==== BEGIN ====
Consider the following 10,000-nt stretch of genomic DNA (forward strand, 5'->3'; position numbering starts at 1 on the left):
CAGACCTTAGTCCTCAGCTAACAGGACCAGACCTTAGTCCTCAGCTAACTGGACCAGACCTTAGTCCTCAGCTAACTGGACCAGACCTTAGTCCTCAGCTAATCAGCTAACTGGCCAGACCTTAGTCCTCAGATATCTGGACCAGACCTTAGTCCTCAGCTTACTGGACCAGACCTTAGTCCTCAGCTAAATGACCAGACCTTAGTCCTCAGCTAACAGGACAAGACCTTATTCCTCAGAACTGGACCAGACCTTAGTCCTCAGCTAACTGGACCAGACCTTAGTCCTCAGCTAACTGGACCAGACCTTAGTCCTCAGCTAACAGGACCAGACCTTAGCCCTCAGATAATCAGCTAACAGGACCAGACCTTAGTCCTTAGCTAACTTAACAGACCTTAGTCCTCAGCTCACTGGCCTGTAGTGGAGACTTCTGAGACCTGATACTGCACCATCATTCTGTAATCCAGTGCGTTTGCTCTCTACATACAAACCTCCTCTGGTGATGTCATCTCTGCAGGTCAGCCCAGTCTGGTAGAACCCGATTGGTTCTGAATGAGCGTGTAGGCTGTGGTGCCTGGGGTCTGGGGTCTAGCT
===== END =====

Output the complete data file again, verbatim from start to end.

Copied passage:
Consider the following 10,000-nt stretch of genomic DNA (forward strand, 5'->3'; position numbering starts at 1 on the left):
CAGACCTTAGTCCTCAGCTAACAGGACCAGACCTTAGTCCTCAGCTAACTGGACCAGACCTTAGTCCTCAGCTAACTGGACCAGACCTTAGTCCTCAGCTAATCAGCTAACTGGCCAGACCTTAGTCCTCAGATATCTGGACCAGACCTTAGTCCTCAGCTTACTGGACCAGACCTTAGTCCTCAGCTAAATGACCAGACCTTAGTCCTCAGCTAACAGGACAAGACCTTATTCCTCAGAACTGGACCAGACCTTAGTCCTCAGCTAACTGGACCAGACCTTAGTCCTCAGCTAACTGGACCAGACCTTAGTCCTCAGCTAACAGGACCAGACCTTAGCCCTCAGATAATCAGCTAACAGGACCAGACCTTAGTCCTTAGCTAACTTAACAGACCTTAGTCCTCAGCTCACTGGCCTGTAGTGGAGACTTCTGAGACCTGATACTGCACCATCATTCTGTAATCCAGTGCGTTTGCTCTCTACATACAAACCTCCTCTGGTGATGTCATCTCTGCAGGTCAGCCCAGTCTGGTAGAACCCGATTGGTTCTGAATGAGCGTGTAGGCTGTGGTGCCTGGGGTCTGGGGTCTAGCT